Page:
EU refugee summit: Dictators are rewarded for persecution and expulsion

Consultations with autocratic African regimes sharply criticized as “cynical ingratiation” (Press Release)

Refugees from Darfur, Sudan - © European Commission DG ECHO via Flickr

The Society for Threatened Peoples (STP) sharply criticizes the planned talks between EU leaders and the representatives of autocratic African regimes at the EU refugee summit in Malta (November 11/12). “This cynical ingratiation towards the Africa dictators will not help to fight the causes of flight or to stop the exodus of even more people. The autocratic regimes are unable to offer a sustainable solution to the refugee crisis because they are causing it themselves. Not only is the planned summit like setting a fox to keep the geese, it also rewards Africa’s worst dictators for persecution and expulsion,” said Ulrich Delius, the STP’s Africa-consultant, in Göttingen on Tuesday. “By cooperating with these autocrats, the EU ignores its own legal principles and rules. Also, the proposed programs will cost tens of millions of euros – but, as the real causes of flight are ignored, they will not have the desired effect.”

With Sudan, South Sudan, Eritrea, Ethiopia and Somalia, there will be five states represented in Malta whose governments are responsible for the exodus of more than four million people in the year 2015. “This should be enough to disqualify them for negotiations – rather than paying court to them,” said Delius.  In July, the government of Eritrea set an example of cynicism by appealing to the UN Security Council to investigate the exodus of thousands of Eritreans from their homes – and to punish those who were seen as allies in a “conspiracy” from abroad. Thus, Eritrea’s leaders deliberately ignored the fact that most Eritreans are on the run from forced labor and unlimited military service.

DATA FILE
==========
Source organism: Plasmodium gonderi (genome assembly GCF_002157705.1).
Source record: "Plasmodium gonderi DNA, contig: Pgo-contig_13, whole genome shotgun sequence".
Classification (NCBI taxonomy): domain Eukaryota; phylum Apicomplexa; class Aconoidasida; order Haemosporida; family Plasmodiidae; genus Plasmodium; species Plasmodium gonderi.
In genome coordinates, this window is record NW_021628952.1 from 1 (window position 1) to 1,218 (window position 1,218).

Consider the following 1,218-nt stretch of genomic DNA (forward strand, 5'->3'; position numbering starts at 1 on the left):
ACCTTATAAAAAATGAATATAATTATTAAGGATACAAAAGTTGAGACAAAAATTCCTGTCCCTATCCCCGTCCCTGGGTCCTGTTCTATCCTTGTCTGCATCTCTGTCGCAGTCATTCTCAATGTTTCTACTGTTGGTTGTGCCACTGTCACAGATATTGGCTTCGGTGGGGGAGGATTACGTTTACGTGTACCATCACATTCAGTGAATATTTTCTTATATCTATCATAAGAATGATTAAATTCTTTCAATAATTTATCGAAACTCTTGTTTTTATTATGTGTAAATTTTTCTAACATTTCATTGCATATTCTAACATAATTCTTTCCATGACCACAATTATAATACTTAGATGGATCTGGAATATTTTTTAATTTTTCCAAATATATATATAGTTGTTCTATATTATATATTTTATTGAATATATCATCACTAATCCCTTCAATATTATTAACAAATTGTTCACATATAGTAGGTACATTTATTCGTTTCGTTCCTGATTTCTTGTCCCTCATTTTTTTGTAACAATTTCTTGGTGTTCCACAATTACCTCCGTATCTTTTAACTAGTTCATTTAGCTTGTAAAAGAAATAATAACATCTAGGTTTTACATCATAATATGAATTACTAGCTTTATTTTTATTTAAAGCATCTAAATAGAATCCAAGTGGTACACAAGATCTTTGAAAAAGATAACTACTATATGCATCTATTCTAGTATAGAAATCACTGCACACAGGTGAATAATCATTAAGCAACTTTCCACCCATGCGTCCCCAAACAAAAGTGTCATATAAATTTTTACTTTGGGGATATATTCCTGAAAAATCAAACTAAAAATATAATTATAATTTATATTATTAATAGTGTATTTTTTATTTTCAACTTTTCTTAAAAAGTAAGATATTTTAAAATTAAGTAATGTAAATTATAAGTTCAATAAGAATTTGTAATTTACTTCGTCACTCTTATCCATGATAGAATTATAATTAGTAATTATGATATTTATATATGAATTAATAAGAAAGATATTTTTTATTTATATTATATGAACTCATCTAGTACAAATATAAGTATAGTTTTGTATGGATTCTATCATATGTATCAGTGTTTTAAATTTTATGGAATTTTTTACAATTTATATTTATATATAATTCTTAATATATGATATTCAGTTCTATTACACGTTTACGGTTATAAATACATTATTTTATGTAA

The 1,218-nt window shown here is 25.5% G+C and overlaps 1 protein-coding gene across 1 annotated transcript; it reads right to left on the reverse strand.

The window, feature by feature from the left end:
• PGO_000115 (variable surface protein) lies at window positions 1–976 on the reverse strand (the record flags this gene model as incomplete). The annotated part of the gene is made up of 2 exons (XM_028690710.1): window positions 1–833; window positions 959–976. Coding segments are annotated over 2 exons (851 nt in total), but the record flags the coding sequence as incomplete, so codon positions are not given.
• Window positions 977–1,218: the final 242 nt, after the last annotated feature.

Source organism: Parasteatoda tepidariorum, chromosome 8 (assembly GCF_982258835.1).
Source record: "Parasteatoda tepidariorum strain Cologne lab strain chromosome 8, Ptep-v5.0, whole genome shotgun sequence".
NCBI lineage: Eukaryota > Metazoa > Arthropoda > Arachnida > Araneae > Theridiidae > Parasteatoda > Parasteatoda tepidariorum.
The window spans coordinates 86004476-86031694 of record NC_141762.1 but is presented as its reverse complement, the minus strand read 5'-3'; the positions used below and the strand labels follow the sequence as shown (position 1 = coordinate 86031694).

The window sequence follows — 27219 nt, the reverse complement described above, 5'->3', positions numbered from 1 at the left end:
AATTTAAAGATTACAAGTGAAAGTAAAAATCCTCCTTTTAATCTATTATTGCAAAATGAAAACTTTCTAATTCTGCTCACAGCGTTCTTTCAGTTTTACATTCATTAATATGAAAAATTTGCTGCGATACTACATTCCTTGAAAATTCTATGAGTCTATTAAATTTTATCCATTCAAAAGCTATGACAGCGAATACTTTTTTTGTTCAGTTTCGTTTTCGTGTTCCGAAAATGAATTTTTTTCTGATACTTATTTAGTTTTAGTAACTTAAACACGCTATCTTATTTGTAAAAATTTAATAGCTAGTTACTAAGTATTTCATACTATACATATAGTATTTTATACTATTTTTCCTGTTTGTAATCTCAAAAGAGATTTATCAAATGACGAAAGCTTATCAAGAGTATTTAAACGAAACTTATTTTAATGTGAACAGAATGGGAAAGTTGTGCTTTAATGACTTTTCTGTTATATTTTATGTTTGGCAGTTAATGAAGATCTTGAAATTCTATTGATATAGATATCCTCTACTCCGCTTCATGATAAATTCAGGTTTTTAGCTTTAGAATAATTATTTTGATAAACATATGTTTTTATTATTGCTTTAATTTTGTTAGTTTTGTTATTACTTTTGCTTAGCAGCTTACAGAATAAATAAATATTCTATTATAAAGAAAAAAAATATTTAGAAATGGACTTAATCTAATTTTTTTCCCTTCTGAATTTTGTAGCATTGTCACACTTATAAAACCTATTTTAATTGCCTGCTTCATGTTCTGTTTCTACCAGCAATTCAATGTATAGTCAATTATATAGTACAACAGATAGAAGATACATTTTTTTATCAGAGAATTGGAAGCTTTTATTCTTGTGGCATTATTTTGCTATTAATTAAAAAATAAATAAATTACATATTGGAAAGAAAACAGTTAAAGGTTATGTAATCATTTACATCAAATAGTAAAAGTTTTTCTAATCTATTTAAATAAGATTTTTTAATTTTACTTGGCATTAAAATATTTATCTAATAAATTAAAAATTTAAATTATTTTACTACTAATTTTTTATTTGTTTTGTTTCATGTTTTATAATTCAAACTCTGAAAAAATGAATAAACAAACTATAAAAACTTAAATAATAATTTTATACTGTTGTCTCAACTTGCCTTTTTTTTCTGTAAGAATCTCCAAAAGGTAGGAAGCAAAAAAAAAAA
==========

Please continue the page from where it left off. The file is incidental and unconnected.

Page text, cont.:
For Africa’s dictators, it is tempting to cooperate with the EU in several respects: Such cooperations will help to strengthen their position and to weaken the civil society fighting for the country’s democratization, the STP fears. Thus, the autocrats – some of whom are responsible for genocide, war crimes and crimes against humanity – will be strengthened morally and politically. “The EU will have to pay a high price for cooperating with these regimes, as the new partners will refuse to tolerate any criticism of the precarious human rights situation in their countries,” warned Delius. The rapprochement between the EU and Sudan gives a foretaste: The regime of President Omar Hassan al Bashir – for whom the International Criminal Court (ICC) has issued a warrant due to genocide crimes – was able to bomb and starve the civilian population in South Kordofan and to send RSF militias to terrorize Darfur. At the refugee summit, however, Sudan will not be represented by Bashir, but by Foreign Minister Ibrahim Ghandour. Otherwise, being a signatory of the ICC, Malta would have to arrest the Sudanese President.

Header Photo: European Commission DG ECHO via Flickr